Elizabeth Smart's novel written in prose poetry was first published in 1945 and only 2000 copies were printed, but it built up a following until it was reissued in 1966. The novel is a fictionalized account of Miss Smart's on again, off again decades-long affair with the married poet George Barker, with whom she had four children.
By Grand Central Station is a beautiful and heart breaking book. The narrator tells the story of how she met and fell in love with a married man in a lyrical and dream-like stream of conscious style where words and sentences flow across the page. We feel for and understand the narrator as she defies all objects made by strangers and family to her affair and it is understandable why the narrator begins to find pleasure in the suffering that her status as an outcast from society brings her.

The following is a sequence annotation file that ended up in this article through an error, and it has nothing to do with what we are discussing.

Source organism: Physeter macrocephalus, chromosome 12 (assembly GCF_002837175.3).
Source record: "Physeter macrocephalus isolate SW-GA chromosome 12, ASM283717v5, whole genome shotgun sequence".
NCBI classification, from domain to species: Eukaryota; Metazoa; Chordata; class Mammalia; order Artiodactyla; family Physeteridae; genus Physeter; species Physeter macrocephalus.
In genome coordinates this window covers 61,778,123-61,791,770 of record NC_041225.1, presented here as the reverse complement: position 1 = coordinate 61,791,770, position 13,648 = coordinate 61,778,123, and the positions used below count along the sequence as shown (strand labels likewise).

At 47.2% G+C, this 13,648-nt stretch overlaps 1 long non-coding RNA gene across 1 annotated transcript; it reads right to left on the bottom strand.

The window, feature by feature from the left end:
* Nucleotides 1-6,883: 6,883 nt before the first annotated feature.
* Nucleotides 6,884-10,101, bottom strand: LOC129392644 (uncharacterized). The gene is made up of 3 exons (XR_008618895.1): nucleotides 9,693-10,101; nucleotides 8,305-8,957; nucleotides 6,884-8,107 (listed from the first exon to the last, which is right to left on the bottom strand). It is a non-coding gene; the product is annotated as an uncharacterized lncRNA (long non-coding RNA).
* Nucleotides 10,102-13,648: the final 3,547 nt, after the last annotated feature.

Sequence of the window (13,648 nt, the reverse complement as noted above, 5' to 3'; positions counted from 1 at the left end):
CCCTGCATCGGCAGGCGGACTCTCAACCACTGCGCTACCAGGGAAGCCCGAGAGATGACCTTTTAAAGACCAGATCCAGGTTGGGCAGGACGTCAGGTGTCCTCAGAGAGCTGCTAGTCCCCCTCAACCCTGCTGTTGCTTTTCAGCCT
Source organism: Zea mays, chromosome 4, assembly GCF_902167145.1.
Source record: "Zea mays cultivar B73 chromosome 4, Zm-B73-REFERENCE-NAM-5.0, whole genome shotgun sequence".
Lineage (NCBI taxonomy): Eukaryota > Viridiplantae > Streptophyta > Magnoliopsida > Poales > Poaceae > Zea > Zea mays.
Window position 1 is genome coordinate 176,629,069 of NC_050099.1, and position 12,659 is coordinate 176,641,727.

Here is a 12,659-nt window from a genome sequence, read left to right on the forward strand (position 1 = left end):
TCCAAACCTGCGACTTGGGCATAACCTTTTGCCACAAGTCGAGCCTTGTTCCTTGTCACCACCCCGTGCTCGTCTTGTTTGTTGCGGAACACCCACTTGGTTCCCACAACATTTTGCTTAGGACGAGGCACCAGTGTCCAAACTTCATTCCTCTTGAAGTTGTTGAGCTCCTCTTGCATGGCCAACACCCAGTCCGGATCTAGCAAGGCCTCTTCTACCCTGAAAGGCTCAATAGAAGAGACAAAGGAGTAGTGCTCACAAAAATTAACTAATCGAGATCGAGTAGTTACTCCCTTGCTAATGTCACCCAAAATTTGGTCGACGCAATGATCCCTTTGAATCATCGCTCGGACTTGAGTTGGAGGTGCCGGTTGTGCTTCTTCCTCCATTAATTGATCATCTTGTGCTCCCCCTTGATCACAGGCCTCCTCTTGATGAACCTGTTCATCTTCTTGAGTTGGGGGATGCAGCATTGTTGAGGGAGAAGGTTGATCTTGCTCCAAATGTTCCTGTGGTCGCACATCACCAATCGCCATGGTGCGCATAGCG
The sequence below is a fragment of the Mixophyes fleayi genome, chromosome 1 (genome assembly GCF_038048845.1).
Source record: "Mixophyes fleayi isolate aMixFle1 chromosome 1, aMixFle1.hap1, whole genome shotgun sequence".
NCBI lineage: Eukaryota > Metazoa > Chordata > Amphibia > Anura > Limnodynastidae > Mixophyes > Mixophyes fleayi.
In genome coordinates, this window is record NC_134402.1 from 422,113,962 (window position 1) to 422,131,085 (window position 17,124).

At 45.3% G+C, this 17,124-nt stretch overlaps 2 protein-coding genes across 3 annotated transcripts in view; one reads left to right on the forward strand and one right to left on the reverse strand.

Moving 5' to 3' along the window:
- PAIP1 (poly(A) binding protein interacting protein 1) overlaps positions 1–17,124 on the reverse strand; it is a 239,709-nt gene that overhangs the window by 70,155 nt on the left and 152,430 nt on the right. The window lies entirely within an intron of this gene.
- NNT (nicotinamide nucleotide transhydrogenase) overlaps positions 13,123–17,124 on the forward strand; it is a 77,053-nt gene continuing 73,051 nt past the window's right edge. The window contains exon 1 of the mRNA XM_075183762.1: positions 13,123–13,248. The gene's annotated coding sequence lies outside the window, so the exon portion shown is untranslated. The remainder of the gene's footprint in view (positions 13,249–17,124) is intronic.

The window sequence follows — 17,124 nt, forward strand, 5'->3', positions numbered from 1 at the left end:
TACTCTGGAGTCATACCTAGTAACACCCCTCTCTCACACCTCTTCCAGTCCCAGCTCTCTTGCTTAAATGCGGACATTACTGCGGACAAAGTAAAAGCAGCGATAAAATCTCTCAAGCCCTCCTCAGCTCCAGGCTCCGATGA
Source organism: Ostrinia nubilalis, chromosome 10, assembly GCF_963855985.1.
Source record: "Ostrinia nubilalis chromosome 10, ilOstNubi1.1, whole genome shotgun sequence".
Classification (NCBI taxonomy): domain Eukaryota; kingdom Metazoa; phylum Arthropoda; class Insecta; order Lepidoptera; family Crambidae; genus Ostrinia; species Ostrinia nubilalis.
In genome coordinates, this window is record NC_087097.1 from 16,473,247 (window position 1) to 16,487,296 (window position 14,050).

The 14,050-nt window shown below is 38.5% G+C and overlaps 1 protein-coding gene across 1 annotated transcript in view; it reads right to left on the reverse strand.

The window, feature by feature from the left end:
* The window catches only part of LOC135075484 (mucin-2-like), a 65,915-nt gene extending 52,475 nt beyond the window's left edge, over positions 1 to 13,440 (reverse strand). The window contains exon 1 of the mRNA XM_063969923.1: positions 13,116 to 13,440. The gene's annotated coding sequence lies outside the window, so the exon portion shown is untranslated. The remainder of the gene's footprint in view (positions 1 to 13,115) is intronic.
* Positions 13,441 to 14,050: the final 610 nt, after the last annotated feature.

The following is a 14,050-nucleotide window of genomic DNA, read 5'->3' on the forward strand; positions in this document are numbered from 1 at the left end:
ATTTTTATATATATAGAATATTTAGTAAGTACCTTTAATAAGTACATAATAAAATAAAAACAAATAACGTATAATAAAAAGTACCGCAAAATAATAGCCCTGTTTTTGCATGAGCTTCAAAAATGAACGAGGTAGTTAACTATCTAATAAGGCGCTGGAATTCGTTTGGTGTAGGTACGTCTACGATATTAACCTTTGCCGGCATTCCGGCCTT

The book is so terribly sad, but the use of language is just so beautiful to read that you don't mind the sadness and the pain.
Try to find an edition with the forward by Brigid Brophy and read that first in order to understand the book better. I would recommend reading this book in one sitting, which is easy to do since it's only about a hundred pages and it is a masterpiece.